Boulder Commons is a net zero office complex near Boulder, Colorado. (Bruce Damonte)

Participating in ULI enables them to work on an important issue while growing professionally.

For young people in the real estate industry, getting ahead professionally is important. But looming over their personal aspirations is an issue that they’re deeply concerned about—the consequences of climate change, which if unmitigated threatens to radically alter both their lives and the urban landscape in which they will work.

That is one of the appeals of becoming involved in ULI, which not only enables them to learn from industry leaders and technical experts and gain skills and knowledge to advance their careers but also provides an opportunity to be a part of the Institute’s concerted effort to decarbonize the built environment.

One of ULI’s three mission priorities—achieving net zero carbon emissions operationally in the real estate sector by 2050—resonates strongly with these three members who qualify for ULI’s under-35 Young Leaders Group.

“Some of the key drivers behind my early involvement were both the networking and the information platform that ULI has created,” explains Kendall Cooper, a senior analyst in real estate investing at global investment banking, securities, and investment management firm Goldman Sachs in New York City. “It’s been beneficial getting to learn from other young leaders in the industry that come from different backgrounds.  Being a part of an organization with a dynamic member base also allows you access to industry insights, connections, and experiences that otherwise may take a bit longer in your career to realize.”

In an email, Cooper notes that real estate environmental, social, and governance (ESG) requires understanding complex issues such as carbon accounting, as well as diversity, equity, and inclusion (DEI), and community engagement, in addition to core knowledge in real estate investing and the financial services industry. “Networks such as ULI help in ramping up to speed faster,” he says.

The Towson University graduate, who previously worked as an assistant property manager in a 302-unit luxury multifamily community, sees net zero as an economic as well as an environmental issue.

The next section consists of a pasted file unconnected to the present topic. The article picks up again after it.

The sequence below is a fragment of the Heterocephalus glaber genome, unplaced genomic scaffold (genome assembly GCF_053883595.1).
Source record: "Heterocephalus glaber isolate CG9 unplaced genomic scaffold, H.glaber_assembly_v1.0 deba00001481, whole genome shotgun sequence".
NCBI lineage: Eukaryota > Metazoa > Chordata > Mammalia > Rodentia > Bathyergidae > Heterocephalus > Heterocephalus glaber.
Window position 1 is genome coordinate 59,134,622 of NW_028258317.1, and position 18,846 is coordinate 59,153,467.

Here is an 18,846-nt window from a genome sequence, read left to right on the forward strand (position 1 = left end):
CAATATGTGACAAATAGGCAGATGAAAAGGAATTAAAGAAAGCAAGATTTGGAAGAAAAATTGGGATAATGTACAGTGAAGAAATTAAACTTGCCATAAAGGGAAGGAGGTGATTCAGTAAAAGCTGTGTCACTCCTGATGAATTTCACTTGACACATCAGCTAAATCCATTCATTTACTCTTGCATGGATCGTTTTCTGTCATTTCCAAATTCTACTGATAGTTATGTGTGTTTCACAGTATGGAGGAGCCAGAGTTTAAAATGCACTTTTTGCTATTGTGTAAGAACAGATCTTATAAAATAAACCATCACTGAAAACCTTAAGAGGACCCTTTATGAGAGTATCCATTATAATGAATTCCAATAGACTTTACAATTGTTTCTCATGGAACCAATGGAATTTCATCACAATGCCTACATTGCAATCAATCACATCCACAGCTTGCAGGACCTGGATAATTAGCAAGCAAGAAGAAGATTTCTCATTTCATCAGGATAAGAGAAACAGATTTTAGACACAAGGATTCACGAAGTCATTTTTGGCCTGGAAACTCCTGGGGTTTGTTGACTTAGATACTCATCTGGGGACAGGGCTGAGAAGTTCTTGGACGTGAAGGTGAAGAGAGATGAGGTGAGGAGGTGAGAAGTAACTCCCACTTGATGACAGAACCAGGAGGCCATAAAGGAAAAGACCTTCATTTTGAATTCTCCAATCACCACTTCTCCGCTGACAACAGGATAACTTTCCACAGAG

“There’s definitely a business case to be built around decarbonization—it doesn’t need to just be driven by impact metrics,” he says. “The added aspect is the overlap between decarbonization and affordability. By reducing energy use and using on-site renewables, energy costs decrease for residents, which is particularly impactful for affordable housing.” He envisions a future in which “net zero buildings and design is becoming more prevalent in the future as regional regulations materialize, and as demand grows within the market.”

“Young leaders can play a part in this transition by staying up to date on the latest technology, bringing fresh perspectives, or by connecting disparate parts of the industry,” Cooper says.

Preparing for Change

The NetWork Building by Entegrity Energy Partners located in Fayetteville, Arkansas.

Another ULI member who is strongly committed to Net Zero is Brittany Ryan, head of sustainability for Nuveen, an investment subsidiary of retirement fund giant TIAA, and leader of Nuveen’s ESG program for the Americas portfolio.

“We need to remind ourselves of what the ultimate objective is here, to mitigate and prepare for catastrophic climate change, the greatest most convoluted threat to humanity,” Ryan explains in an email. “This is not just from an environmental and health perspective, but from a global economic perspective, as well. And to do that, we need to reduce emissions.”

Ryan, who participated in a ULI panel in January on future-proofing buildings to prepare for climate risks, talked about her involvement in ULI’s Greenprint Center for Building Performance.

“I’ve been participating in ULI Greenprint for several years now and find the group to be incredibly useful,” she says. “The ULI Greenprint team is laser-focused on providing resources and forums for the sustainability/ESG real estate industry and eagerly flexes and flows with its evolving needs. I’ve spoken on panels, attended Fall Meeting, a product council meeting, topic-specific working groups, informal mixers, and the latest—the ULI, CRREM (Carbon Risk Real Estate Monitor), Berkeley Lab working group for CRREM pathways for the U.S. and Canada.”